How are landmines detected






Finding landmines requires either well-protected heavy machinery that detonates the mines as it passes over them-or someone coming dangerously close to the hidden mines to be missed, especially those that are buried deep in the ground. It is also the case that metal detectors are becoming obsolete because synthetic materials are increasingly widely used in the manufacture of bombs. For these reasons, attempts are now being made to 'see' into the ground and to develop equipment that can detect molecules of explosives in the air. There is already a prototype mine detection system that sends powerful sound waves into the ground and to develop equipment that can detect molecules of explosives in the air. There is already a pro-type mine detection system that sends powerful sound waves into the ground from a distance of a few meters. This causes the mines to vibrate gently, and this sound response can be picked up using sensors. This system can reveal the type of mine as well as its location. Nuclear magnetic resonance-which is widely used to produce images of internal human organs-is also useful for detecting concealed explosive devices. This kind of detector uses electromagnetic waves to find the nitrogen molecules present in most explosive devices.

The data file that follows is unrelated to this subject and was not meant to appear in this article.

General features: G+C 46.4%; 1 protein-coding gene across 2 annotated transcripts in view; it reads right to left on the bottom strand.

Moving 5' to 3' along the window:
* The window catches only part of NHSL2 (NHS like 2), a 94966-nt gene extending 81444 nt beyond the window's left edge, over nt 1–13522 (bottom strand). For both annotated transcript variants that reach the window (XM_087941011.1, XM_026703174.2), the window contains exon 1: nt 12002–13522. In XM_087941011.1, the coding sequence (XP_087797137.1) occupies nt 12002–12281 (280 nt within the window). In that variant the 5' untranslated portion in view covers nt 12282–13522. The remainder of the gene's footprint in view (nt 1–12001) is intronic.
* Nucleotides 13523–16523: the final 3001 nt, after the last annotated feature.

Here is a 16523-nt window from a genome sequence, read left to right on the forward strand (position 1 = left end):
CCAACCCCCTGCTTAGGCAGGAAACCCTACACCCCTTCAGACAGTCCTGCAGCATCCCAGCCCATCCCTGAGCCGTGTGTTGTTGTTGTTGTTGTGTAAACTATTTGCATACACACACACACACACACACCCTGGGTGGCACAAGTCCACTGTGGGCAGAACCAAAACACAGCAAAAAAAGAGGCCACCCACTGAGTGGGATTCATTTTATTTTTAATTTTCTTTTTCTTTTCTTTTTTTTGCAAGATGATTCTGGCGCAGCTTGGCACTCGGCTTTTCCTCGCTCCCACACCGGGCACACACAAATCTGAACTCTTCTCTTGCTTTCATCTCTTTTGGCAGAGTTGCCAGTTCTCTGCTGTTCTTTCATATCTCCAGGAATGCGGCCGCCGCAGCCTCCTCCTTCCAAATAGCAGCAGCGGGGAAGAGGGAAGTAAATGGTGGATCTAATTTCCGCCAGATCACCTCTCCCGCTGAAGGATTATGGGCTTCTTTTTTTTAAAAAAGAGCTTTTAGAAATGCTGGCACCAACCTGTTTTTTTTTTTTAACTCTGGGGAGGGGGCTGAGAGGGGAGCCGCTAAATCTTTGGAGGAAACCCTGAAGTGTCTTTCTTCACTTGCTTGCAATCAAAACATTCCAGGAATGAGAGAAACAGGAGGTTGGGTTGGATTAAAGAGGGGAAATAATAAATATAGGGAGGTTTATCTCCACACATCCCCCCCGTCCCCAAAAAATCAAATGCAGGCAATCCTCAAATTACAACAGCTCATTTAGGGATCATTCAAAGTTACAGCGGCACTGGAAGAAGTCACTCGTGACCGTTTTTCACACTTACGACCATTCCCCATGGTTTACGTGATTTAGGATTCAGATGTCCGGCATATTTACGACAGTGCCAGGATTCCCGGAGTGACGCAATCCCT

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authorHello, my name is Ravi R Naik. I'm a 20 year old self-learned blogger and writer.
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